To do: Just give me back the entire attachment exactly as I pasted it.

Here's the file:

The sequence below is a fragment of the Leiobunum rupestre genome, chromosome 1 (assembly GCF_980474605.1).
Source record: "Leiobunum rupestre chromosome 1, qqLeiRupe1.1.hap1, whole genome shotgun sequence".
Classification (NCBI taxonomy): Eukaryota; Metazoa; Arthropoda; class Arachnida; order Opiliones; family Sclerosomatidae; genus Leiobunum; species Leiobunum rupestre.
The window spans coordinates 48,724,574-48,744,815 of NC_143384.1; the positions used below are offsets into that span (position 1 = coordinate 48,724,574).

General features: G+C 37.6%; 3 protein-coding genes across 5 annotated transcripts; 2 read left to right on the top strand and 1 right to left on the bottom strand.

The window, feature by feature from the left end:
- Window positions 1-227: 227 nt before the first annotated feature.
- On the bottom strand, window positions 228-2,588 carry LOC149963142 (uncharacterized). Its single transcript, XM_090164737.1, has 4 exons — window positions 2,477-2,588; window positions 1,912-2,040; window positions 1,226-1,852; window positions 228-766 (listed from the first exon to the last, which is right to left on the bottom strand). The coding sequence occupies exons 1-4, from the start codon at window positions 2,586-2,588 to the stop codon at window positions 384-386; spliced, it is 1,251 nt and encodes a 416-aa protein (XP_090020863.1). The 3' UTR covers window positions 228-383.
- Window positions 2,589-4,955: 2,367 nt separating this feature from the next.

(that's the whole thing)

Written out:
The sequence below is a fragment of the Leiobunum rupestre genome, chromosome 1 (assembly GCF_980474605.1).
Source record: "Leiobunum rupestre chromosome 1, qqLeiRupe1.1.hap1, whole genome shotgun sequence".
Classification (NCBI taxonomy): Eukaryota; Metazoa; Arthropoda; class Arachnida; order Opiliones; family Sclerosomatidae; genus Leiobunum; species Leiobunum rupestre.
The window spans coordinates 48,724,574-48,744,815 of NC_143384.1; the positions used below are offsets into that span (position 1 = coordinate 48,724,574).

General features: G+C 37.6%; 3 protein-coding genes across 5 annotated transcripts; 2 read left to right on the top strand and 1 right to left on the bottom strand.

The window, feature by feature from the left end:
- Window positions 1-227: 227 nt before the first annotated feature.
- On the bottom strand, window positions 228-2,588 carry LOC149963142 (uncharacterized). Its single transcript, XM_090164737.1, has 4 exons — window positions 2,477-2,588; window positions 1,912-2,040; window positions 1,226-1,852; window positions 228-766 (listed from the first exon to the last, which is right to left on the bottom strand). The coding sequence occupies exons 1-4, from the start codon at window positions 2,586-2,588 to the stop codon at window positions 384-386; spliced, it is 1,251 nt and encodes a 416-aa protein (XP_090020863.1). The 3' UTR covers window positions 228-383.
- Window positions 2,589-4,955: 2,367 nt separating this feature from the next.